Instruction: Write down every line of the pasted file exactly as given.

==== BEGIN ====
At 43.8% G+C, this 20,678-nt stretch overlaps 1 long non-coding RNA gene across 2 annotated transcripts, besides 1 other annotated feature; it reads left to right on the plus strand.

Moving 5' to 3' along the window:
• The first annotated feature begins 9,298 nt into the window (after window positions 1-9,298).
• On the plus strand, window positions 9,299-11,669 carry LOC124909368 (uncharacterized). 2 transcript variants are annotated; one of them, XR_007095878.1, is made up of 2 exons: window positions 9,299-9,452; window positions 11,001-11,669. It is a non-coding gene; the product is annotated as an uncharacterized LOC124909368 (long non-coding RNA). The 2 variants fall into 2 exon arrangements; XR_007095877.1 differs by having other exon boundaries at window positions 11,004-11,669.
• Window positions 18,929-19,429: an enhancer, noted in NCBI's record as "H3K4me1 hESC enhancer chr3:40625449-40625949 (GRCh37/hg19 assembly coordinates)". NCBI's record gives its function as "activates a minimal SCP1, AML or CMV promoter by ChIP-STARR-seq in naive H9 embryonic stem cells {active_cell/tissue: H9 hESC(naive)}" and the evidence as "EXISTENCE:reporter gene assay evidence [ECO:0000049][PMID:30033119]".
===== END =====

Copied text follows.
At 43.8% G+C, this 20,678-nt stretch overlaps 1 long non-coding RNA gene across 2 annotated transcripts, besides 1 other annotated feature; it reads left to right on the plus strand.

Moving 5' to 3' along the window:
• The first annotated feature begins 9,298 nt into the window (after window positions 1-9,298).
• On the plus strand, window positions 9,299-11,669 carry LOC124909368 (uncharacterized). 2 transcript variants are annotated; one of them, XR_007095878.1, is made up of 2 exons: window positions 9,299-9,452; window positions 11,001-11,669. It is a non-coding gene; the product is annotated as an uncharacterized LOC124909368 (long non-coding RNA). The 2 variants fall into 2 exon arrangements; XR_007095877.1 differs by having other exon boundaries at window positions 11,004-11,669.
• Window positions 18,929-19,429: an enhancer, noted in NCBI's record as "H3K4me1 hESC enhancer chr3:40625449-40625949 (GRCh37/hg19 assembly coordinates)". NCBI's record gives its function as "activates a minimal SCP1, AML or CMV promoter by ChIP-STARR-seq in naive H9 embryonic stem cells {active_cell/tissue: H9 hESC(naive)}" and the evidence as "EXISTENCE:reporter gene assay evidence [ECO:0000049][PMID:30033119]".